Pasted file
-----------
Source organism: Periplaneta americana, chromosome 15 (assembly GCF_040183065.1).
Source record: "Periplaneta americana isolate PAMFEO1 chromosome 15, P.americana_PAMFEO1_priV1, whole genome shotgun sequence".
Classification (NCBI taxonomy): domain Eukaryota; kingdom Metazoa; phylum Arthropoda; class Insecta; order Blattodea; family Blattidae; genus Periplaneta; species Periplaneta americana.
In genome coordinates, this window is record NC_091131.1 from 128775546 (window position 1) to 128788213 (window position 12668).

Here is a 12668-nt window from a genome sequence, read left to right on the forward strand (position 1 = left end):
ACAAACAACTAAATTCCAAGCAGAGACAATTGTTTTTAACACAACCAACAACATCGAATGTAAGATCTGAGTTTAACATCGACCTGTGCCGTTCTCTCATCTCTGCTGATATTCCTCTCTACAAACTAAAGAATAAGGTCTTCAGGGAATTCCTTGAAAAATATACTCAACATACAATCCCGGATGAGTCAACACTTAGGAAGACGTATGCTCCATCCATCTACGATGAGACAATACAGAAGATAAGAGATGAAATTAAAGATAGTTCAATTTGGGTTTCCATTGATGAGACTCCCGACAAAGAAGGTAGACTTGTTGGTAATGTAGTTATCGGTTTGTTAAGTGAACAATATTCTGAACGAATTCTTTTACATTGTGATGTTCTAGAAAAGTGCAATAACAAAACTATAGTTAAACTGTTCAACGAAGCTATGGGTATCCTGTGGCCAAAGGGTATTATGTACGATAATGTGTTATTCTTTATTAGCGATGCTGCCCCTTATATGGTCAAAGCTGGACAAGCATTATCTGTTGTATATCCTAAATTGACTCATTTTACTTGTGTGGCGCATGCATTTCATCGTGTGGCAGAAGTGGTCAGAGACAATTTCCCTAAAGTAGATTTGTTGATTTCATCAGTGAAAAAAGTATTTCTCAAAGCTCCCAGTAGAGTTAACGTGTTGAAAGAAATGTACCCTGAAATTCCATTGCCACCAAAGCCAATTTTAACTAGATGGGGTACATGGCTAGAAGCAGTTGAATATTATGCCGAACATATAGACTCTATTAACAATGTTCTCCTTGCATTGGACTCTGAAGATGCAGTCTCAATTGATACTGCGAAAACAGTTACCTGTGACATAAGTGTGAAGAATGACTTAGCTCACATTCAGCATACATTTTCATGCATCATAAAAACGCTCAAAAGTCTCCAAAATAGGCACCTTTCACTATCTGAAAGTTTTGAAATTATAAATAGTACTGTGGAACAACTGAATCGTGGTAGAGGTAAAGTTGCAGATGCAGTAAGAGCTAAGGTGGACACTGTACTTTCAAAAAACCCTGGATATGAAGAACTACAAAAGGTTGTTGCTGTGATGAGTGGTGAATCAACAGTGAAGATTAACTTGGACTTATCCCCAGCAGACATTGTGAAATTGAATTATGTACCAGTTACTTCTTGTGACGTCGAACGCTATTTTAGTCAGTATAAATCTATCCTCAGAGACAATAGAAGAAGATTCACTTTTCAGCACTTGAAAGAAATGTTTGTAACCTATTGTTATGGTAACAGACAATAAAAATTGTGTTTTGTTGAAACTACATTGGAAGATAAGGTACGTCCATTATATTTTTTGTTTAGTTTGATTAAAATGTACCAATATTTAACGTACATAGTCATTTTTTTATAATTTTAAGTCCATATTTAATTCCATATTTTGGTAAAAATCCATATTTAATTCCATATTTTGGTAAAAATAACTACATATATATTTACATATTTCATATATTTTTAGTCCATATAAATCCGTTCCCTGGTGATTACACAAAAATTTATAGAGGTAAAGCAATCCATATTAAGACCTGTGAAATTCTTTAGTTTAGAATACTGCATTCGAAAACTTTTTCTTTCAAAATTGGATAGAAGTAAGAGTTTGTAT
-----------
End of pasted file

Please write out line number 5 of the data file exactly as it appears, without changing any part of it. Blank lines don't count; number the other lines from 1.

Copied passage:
Here is a 12668-nt window from a genome sequence, read left to right on the forward strand (position 1 = left end):